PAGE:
“Hurrah!” rang out in the wood, and the Cossacks, with spears lowered, flew gaily, one hundred after another, across the stream into the camp, as though they were being shot out of a sack.

One desperate, frightened scream from the first Frenchman who caught sight of the Cossacks, and every creature in the camp, undressed and half-asleep, was running away, abandoning cannons, muskets, and horses.

If the Cossacks had pursued the French without regard to what they left all around and behind them, they could have captured Murat and all there was there. Their commanding officers tried to make them do so. But there was no making the Cossacks budge when they had got booty and prisoners. No one heeded the word of command. They had taken fifteen hundred prisoners, thirty-eight cannons, flags, and, what was of most consequence in the eyes of the Cossacks, horses, saddles, coverings and various other objects. All of this they wanted to see after, to secure the prisoners and the cannons, to divide the booty, to shout at and even fight with one another over the spoils; and all this absorbed the Cossacks’ attention. The Frenchmen, finding themselves not pursued further, began to rally; they formed into companies and began firing. Orlov-Denisov still expected the other columns to arrive, and did not advance further.

Meanwhile, in accordance with the disposition—“die erste Colonne marschirt,” and so on—the infantry regiments of the belated columns, under the command of Bennigsen and the direction of Toll, had started off in due course, and had, in the usual way, arrived somewhere, but not where they were intended to arrive. In the usual way too, the soldiers who had set off gaily, began to halt; there were murmurs of dissatisfaction and a sense of muddle, and they were marched back to some point. Adjutants and generals galloped to and fro, shouting angrily, quarrelling, declaring they had come utterly wrong and were too late, upbraiding some one, and so on; and finally, all washed their hands of the business in despair, and marched on simply in order to get somewhere. “We must arrive somewhere sooner or later!” And so they did, in fact, arrive somewhere, but not where they were wanted. And some did even reach their destination, but reached it so late that their doing so was of no use at all, and only resulted in their being fired at for nothing. Toll, who in this battle played the part of Weierother in the battle of Austerlitz, galloped with unflagging energy from one part of the field to another, and found everything at sixes and sevens everywhere. So, for instance, he found Bagovut’s corps in the wood, when it was broad daylight, though the corps ought to have been there long before, and to have gone to support Orlov-Denisov. Disappointed and excited at the failure, and supposing some one must be to blame for it, Toll galloped up to the general in command of the corps, and began sternly reprimanding him, declaring that he deserved to be shot. Bagovut, a sturdy old general of placid disposition, had been worried too by all the delays, the muddles, and the contradictory orders, and, to the amazement of everybody, he flew into a violent rage, quite out of keeping with his character, and said some very nasty things to Toll.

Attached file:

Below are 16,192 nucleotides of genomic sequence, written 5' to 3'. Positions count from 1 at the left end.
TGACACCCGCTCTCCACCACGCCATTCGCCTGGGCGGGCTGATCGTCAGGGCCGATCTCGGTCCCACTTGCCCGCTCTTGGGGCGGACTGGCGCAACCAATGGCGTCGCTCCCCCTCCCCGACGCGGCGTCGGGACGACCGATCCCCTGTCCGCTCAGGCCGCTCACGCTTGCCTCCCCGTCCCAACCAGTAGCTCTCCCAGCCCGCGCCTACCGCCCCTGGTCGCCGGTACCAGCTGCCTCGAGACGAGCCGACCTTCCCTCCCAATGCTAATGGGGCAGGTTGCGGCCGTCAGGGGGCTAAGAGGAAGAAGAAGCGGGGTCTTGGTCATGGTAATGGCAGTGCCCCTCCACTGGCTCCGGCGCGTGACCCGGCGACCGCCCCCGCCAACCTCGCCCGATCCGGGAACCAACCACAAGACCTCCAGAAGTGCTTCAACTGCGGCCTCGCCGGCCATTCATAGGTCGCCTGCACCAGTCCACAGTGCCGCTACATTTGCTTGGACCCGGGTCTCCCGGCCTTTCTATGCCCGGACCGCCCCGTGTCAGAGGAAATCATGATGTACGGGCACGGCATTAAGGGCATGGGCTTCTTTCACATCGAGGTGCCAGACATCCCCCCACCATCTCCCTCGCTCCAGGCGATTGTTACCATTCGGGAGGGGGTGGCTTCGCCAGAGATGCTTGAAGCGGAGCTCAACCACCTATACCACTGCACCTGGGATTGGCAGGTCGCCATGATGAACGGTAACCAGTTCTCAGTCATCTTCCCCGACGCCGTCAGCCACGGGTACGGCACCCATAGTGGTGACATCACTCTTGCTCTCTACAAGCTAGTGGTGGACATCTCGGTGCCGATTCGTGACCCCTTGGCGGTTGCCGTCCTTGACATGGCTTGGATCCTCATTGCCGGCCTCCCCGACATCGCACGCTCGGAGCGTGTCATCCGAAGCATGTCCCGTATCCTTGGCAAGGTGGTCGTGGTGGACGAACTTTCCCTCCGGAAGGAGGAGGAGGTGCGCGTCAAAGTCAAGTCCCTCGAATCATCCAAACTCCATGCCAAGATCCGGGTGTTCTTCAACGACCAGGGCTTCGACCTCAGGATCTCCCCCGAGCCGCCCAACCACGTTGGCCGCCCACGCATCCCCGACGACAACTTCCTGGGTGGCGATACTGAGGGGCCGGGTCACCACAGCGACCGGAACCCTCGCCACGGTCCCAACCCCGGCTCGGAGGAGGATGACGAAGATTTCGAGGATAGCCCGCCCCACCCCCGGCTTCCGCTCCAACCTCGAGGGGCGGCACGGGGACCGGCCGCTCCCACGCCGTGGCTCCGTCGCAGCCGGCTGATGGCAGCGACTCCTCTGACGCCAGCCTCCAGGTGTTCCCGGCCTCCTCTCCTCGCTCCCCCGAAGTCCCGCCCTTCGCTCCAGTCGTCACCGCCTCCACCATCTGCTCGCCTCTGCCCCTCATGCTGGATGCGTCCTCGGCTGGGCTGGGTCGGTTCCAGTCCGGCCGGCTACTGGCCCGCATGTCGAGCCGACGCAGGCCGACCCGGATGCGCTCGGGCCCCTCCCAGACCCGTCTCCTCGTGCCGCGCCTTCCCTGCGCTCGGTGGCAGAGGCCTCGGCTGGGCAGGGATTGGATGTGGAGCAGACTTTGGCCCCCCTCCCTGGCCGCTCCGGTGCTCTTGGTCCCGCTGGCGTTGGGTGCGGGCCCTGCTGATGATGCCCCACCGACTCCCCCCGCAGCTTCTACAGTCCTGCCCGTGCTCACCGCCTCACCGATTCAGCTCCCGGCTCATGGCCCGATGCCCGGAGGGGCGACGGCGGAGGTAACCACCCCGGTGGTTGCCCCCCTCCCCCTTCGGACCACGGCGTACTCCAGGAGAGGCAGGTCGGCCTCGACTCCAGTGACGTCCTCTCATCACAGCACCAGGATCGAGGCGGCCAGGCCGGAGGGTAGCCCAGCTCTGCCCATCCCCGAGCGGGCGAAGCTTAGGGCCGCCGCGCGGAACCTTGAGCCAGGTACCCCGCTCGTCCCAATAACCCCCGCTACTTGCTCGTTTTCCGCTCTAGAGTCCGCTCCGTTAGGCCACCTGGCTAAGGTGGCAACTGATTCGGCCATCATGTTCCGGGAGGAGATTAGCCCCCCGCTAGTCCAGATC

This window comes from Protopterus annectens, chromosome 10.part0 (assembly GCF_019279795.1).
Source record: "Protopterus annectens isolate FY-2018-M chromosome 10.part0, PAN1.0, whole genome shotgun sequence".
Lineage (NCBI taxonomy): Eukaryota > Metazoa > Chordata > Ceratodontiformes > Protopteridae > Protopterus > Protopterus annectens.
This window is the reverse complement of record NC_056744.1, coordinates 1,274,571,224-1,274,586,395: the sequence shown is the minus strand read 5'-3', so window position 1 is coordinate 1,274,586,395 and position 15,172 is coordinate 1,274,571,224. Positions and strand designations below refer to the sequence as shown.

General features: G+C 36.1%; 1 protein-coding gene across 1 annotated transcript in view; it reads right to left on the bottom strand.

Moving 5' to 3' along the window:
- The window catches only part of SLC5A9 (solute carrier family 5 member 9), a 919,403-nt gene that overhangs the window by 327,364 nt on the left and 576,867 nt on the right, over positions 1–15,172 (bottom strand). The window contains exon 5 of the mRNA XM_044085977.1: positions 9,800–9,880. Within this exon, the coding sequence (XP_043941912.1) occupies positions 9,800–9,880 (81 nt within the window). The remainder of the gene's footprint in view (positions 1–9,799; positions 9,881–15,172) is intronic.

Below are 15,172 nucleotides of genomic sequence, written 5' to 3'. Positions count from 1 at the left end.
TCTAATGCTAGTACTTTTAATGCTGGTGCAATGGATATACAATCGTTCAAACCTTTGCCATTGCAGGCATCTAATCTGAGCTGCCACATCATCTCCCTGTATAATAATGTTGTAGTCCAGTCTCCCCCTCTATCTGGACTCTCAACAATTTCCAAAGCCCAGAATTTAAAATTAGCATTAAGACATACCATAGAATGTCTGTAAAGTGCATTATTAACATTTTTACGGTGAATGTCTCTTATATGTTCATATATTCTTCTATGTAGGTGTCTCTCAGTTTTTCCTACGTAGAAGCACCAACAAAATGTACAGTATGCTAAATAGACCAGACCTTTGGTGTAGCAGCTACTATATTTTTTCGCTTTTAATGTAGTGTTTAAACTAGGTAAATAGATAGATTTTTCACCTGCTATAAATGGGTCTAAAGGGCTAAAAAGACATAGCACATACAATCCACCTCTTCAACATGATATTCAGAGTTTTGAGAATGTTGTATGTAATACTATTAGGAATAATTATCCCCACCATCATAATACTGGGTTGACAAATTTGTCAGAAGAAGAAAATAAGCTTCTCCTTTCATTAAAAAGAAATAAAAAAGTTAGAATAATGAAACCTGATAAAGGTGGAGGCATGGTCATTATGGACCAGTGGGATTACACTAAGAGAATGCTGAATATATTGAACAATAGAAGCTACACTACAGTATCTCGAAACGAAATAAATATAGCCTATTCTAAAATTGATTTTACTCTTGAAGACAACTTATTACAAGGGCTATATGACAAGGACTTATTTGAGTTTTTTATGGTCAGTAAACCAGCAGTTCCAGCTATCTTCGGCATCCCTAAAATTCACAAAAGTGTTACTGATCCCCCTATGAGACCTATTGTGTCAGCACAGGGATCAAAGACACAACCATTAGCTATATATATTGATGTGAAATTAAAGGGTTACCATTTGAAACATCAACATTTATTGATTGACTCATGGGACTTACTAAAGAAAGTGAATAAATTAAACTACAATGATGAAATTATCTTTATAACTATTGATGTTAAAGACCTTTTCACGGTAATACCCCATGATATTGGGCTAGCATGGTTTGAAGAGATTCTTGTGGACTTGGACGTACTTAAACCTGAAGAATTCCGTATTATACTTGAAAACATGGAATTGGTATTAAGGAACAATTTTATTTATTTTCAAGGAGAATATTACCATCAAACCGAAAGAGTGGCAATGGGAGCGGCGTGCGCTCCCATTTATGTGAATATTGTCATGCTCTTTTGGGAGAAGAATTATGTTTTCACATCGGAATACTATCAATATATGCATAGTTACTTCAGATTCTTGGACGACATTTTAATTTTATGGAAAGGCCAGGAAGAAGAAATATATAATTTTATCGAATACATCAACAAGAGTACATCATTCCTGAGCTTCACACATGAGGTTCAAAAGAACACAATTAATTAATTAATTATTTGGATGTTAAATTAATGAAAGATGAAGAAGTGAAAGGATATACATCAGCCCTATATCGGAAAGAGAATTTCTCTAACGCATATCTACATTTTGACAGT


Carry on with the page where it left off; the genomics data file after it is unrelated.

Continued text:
“I am not going to be taught my duty by anybody, but I can face death with my men as well as any one,” he said, and he marched forward with one division. The valiant Bagovut, not considering in his excitement whether his advance into action now with a single division was likely to be of use or not, marched his men straight forward into the enemy’s fire. Danger, shells, and bullets were just what he wanted in his fury. One of the first bullets killed him, the other bullets killed many of his men. And his division remained for some time under fire for no object whatever.

  By PanEris using Melati.

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